CSD grads at MVNU

The senior class in Mount Vernon Nazarene University’s Communication Sciences and Disorders program have all been accepted into at least two graduate programs. Pictured are, from left, Katy Hillger, Royce Lyons, Mikayla Smith, Katelyn Dufur and Liadan Weaver.

Communication Sciences and Disorders exceeds national trends for graduate school acceptance

MOUNT VERNON — Mount Vernon Nazarene University’s Communication Sciences and Disorders program is setting itself apart from other colleges and universities and shattering the trends with its success.

According to Communication Sciences and Disorders Education Trend Data, a joint publication of the Council of Academic Programs in Communication Sciences and Disorders and the American Speech-Language-Hearing Association, “The percent of applicants offered admission averaged 19.6 percent between 2010-2011 and 2017-2018, ranging from 15.7 percent in 2012-2013 to 24.0 percent in the most recent academic year (2017-2018).”

The 2019 senior class has a 100 percent acceptance rate into master’s degree programs as all have been accepted into two or more graduate schools. The students are demonstrating that MVNU’s program prepares its CSD majors for success that reaches beyond the national 24 percent acceptance rate.

Graduating on May 4 are Katy Hillger, Peebles, Ohio; Royce Lyons, Winfield, West Virginia; Katelyn Dufur, Mount Vernon; Liadan Weaver, Galena, Ohio; and Mikayla Smith, Wheelersburg, Ohio. They credit their acceptance rate to practical clinical experience and relationships built with professors.

“Grad school is highly competitive,” Hillger said. “Everyone has high grade-point averages, everyone has good GRE (Graduate Records Examination) scores; on paper we all look similar. It’s the clinic that puts us over the top.”

The Hunter Hall Clinic offers second semester junior and senior CSD students experience in a clinical setting working with pediatric and adult patients with disorders such as language, articulation, voice and fluency as well as cognitive therapy following a stroke, concussion or traumatic brain injury.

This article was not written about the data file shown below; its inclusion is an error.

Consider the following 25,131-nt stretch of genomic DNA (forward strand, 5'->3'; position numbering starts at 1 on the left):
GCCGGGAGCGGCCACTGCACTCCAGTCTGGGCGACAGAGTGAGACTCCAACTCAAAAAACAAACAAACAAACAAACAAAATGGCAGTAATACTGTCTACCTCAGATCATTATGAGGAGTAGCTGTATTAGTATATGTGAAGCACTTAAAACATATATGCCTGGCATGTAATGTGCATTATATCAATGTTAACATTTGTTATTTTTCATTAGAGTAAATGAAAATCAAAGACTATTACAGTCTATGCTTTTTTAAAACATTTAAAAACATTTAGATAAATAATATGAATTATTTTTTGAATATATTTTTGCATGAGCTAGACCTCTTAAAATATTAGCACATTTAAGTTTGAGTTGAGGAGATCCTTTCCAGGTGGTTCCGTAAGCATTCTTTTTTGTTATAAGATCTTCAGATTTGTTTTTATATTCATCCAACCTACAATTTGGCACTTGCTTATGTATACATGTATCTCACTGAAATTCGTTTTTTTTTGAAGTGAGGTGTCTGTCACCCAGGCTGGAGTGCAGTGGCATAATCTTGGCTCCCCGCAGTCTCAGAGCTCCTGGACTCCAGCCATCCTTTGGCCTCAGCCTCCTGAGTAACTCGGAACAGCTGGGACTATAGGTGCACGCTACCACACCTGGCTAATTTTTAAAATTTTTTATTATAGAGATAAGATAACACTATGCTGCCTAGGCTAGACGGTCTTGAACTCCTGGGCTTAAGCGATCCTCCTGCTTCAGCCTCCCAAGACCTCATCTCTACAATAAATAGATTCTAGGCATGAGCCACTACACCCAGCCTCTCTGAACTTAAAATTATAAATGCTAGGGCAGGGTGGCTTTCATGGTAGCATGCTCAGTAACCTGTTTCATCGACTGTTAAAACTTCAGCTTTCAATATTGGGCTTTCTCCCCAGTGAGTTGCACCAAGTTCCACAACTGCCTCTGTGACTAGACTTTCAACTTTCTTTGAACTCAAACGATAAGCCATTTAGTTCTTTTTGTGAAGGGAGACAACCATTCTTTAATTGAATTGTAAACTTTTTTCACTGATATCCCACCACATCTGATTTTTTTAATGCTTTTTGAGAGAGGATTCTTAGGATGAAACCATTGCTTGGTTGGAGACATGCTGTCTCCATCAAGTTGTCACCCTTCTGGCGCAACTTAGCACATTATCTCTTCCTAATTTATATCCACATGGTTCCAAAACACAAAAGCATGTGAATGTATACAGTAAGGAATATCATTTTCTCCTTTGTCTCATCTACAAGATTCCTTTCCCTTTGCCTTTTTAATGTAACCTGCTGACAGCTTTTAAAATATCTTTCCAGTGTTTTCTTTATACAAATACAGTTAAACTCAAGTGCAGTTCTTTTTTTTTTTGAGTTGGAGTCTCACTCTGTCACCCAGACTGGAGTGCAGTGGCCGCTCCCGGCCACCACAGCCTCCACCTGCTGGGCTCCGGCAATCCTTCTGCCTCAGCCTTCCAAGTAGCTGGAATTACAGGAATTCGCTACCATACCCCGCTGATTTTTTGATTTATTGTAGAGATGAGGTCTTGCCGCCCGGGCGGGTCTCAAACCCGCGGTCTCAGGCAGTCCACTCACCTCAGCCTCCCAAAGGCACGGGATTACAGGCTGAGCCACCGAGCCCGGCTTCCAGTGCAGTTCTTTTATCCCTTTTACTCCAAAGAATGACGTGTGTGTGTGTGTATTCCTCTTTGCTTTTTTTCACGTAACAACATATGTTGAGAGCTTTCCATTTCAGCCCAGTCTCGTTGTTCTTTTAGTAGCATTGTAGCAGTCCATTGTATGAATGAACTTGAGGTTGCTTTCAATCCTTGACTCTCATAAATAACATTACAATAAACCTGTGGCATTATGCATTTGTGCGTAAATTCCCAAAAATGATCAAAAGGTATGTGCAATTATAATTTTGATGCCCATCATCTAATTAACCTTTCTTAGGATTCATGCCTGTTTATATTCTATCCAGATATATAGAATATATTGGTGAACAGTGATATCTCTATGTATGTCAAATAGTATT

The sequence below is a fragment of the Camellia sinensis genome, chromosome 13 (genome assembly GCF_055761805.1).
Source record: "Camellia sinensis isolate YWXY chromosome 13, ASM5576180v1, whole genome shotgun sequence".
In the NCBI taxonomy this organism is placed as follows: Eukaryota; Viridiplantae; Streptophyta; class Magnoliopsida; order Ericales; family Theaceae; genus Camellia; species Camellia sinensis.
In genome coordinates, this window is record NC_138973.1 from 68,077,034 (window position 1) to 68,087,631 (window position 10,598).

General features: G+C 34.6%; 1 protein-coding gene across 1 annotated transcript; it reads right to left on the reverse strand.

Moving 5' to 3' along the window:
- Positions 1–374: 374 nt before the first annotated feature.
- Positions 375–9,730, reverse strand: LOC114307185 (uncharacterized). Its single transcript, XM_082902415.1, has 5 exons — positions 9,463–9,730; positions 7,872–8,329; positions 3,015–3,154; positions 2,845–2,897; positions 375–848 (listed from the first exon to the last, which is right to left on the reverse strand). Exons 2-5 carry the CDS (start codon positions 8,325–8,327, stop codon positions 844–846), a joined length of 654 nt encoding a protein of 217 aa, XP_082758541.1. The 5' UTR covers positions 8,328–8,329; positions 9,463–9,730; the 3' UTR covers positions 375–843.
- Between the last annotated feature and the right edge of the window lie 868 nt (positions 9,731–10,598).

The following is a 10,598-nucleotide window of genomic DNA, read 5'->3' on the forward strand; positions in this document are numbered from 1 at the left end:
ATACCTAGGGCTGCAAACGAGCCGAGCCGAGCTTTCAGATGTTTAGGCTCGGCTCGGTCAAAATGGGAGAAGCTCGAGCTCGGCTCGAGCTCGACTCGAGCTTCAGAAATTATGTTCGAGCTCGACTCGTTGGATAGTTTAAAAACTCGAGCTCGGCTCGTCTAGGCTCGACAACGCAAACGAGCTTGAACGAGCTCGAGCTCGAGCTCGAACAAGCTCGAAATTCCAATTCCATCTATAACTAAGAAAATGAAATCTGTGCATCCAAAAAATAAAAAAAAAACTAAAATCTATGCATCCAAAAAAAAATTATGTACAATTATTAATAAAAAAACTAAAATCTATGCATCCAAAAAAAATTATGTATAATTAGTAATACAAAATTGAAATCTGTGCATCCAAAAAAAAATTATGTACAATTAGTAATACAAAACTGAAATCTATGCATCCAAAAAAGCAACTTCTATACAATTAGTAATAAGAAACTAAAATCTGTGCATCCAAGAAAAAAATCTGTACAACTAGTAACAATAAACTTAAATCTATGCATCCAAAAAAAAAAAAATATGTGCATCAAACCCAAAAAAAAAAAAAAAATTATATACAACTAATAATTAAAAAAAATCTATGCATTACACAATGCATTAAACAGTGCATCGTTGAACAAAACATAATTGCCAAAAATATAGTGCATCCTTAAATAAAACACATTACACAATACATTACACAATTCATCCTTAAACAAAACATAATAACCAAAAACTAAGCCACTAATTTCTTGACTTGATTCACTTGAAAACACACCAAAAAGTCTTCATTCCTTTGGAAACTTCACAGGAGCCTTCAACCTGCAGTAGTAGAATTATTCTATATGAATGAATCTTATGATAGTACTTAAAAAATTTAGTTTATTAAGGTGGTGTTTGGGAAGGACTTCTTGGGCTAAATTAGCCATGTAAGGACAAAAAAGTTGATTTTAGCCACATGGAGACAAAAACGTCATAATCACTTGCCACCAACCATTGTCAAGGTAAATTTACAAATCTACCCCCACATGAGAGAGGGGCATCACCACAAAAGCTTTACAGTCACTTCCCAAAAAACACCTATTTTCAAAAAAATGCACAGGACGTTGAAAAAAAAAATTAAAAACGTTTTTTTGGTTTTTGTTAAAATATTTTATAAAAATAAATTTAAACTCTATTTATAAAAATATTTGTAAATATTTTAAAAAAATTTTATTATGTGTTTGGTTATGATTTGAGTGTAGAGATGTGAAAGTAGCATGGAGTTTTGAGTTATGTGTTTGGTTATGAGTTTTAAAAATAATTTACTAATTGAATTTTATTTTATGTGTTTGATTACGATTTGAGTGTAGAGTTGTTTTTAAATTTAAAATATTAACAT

“Undergrad clinic experience is so rare,” Weaver said. “The fact that we have been able to have this experience is amazing — but three semester’s worth is even more mind-blowing. I’ve learned so much through hands-on experience I wouldn’t have been able to get anywhere else.”

While students are working one-on-one with their clients, they are under the watchful eye of Jodeen Erfurt, clinic supervisor and adjunct professor.

“Each room has a camera and she has a computer screen with all of our screens on it. She has a microphone that goes directly into our room,” Lyons said. “She can say, ‘I’d do it this way.’ It has made me a lot less nervous and so I was more confident in dealing with my pediatric and adult patients.”

Lyons further stated the vast majority of CSD students she met during graduate school open houses were apprehensive about working with clients.

“That was a lot of stress for a lot of people, but we’ve already logged 75-80 hours clinical experience as an undergrad,” Lyons said.

In addition to clinical experience, CSD seniors believe the relationships they have with their professors prepare them for graduate school and a career in speech/language pathology or audiology.

“I think our recommendation letters are a huge part of (acceptance into grad school),” Smith said. “Because we have those personal relationships they can speak more to who we really are as a person.”

“They don’t just care about you as a student and getting you out the door,” Dufur said. “They care about preparing you for that next step in life and making you the best possible professional in your career.”

MVNU has a 100 percent graduate school placement from its 2018 and 2019 graduating classes.

To learn more about MVNU’s Communication Science and Disorders program, visit www.mvnu.edu/undergraduate/academics/csd.

Support Our Journalism

Our content is free and always will be - but we rely on your support to sustain it.